Plainly I'm not the only person following the progress of Cunard's new Queen Mary 2 with a great deal of interest and excitement. Its inaugural voyage (scheduled for 12 January, 2004) was sold out in two days, and some customers had been on a four year waiting list for when Cunard started taking reservations. The QM2 is to replace the Queen Elizabeth 2 on the trans-atlantic run and will be substantially bigger (capable of carrying over 3000 passengers). The thought of six days at sea with no port stops might seem boring to some, but I absolutely loved my QE2 crossing some eight or nine years ago.
Thanks to my good friend Pat Funk at ARTA for reminding us all about passport fees being about to increase. A standard ten year passport will increase from $60 to $85, and the extra you pay for expedited service increases from $35 to $60. The Bureau of Consular Affairs explained that the increase was to recover 'the true cost of providing [passport and other] services'. I don't understand why I can get a driver's license while I wait, and pay a mere $15 for the privilege (including having them take the photos) but a passport takes 6-8 weeks, two photos, and $85, or same day service for a massive $145 (and, no, it isn't because they do extensive computer background checks or anything like that!). The new fees apply for applications received on/after 19 August.
Last week I expressed surprise that the Singapore Airline Pilots Association was shocked that the pilots of the Singapore Airlines jet that crashed in Taiwan had been fired subsequent to a finding of pilot error. It was pointed out to me that the US Airline Pilots Association may have a similar myopic opinion of their own pilots. The two America West pilots who were arrested for being 'drunk in charge of a plane' a month back were provisionally fired by America West - pending an appeal by their union! Does the US Airline Pilots Association think it is okay for their pilots to be drunk at the controls of a fully loaded passenger plane? Surely this is one time they could just quietly support the airline rather than automatically argue against them!
Last week saw the debut of yet another wonderful high speed rail service - but, no, sadly not here in the US, where Amtrak is now talking about cutting back its showcase Acela service between Boston, New York and Washington (due to the unreliability of its trains). The new service is in Germany, where the 136 mile route between Frankfurt am Main and Cologne now takes just over one hour (including four intermediary stops!). The new service represents an investment of $6 billion, and will be serviced by 54 trains a day. And keep waiting for new service on the Berlin-Prague-Vienna line, where the current ten hour service will reduce to 6 1/2 hours in 2004.
This Week's Security Horror Story : An eighty year old man was being security searched for the second time at Hartford's Bradley Intl Airport. He watched the security screener poking through his wallet, and asked 'What do you expect to find in there, a rifle?'. A state trooper asked him 'Do you think that was an appropriate remark' to which he replied 'Yes, I do'. And so he was handcuffed, arrested, locked in a holding cell, then subsequently issued with a citation for 'creating a public disturbance'.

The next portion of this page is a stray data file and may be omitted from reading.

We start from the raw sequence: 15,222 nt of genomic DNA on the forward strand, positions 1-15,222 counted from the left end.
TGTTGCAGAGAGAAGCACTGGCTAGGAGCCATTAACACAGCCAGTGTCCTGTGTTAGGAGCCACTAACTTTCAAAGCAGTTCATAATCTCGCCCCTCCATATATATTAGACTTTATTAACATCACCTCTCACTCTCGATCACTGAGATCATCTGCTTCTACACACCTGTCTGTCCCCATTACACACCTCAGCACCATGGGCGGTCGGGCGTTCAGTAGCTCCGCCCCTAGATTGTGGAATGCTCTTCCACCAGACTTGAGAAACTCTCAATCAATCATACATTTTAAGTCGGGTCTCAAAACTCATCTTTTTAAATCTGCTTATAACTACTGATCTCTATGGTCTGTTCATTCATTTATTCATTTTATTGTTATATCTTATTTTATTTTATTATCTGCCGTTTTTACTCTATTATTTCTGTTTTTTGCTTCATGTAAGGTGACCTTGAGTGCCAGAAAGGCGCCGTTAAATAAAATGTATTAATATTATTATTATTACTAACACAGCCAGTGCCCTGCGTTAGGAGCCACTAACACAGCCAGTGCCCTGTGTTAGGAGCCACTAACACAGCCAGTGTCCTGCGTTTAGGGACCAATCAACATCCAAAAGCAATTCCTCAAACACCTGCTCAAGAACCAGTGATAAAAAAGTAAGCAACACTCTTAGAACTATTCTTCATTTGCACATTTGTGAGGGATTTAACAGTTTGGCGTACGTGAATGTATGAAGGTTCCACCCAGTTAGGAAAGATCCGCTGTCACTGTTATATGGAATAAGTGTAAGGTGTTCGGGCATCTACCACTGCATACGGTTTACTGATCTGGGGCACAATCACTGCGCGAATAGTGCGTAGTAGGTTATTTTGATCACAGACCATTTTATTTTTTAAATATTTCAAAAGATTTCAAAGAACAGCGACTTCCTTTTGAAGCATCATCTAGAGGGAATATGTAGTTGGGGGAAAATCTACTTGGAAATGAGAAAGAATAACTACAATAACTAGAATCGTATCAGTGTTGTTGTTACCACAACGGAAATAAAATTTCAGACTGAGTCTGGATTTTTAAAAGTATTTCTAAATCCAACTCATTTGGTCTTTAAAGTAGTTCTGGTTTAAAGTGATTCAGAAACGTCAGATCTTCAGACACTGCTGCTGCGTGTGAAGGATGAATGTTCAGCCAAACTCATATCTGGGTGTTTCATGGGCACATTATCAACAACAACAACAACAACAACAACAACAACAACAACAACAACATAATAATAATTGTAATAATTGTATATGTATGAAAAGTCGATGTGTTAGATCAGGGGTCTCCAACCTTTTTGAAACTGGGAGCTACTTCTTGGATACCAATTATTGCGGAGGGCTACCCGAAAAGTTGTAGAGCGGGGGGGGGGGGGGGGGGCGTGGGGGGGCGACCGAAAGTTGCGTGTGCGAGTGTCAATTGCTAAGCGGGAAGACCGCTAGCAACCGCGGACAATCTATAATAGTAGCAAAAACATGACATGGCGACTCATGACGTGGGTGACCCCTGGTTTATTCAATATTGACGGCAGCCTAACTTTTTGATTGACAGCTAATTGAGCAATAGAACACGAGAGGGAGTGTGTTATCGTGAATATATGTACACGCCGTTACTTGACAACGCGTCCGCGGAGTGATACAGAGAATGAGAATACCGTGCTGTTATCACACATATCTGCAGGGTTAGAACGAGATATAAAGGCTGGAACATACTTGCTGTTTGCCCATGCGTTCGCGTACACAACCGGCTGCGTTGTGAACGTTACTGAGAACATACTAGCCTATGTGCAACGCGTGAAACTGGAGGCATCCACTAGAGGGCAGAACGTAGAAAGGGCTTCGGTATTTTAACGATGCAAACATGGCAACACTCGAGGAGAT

But what is really strange is that a State Police spokesman, Sgt Vance, said that normally such incidents result in 'breach of the peace' charges. The lesser 'creating a public disturbance' charge was issued because 'no threat was made, and it wasn't a situation where a person became obnoxious or irate'. Dare I ask - in such a case, why exactly was any charge at all laid against this gentleman? While Sgt Vance obviously thinks that the 80 yr old man was let off lightly, am I the only one to think that, in actual fact, he is yet another victim of a 'security' system run amok?
'Guns' were a problem in other airports this week, too. A lady was refused boarding at LAX due to having a plastic GI Joe doll in her hand luggage. The doll had a 2" plastic gun as part of its outfit. <sigh>
Lastly, if you're like me, when visiting Rome you've probably done the same touristy thing I've done. Most of the standard half day city tours include a stop at the Trevi fountain, and most of the tourists do the complicated maneuver to throw a coin from their right hand over their left shoulder and backwards into the fountain, thereby ensuring one's return to Rome (in my case, being left handed, my clumsy right handed backward throw ended up hitting a fellow tourist!).
Did you ever wonder what happened to all those coins? A man, banned from fishing coins out of the fountain, was arrested Tuesday for collecting a 50-pound (!) bag of coins from its waters, police and media said. Last week, the city banned him from fishing coins out of the fountain after he boasted about making a living by taking out hundreds of dollars worth of coins daily. The Roman Catholic charity Caritas is the only organisation that is authorized to use the money, which the city fishes out of the fountain.
Until next week, please enjoy safe travels.
|David M Rowell aka The Travel Insider|
|ps : Don't forget to visit Joe Brancatelli's site for his weekly updates, too.|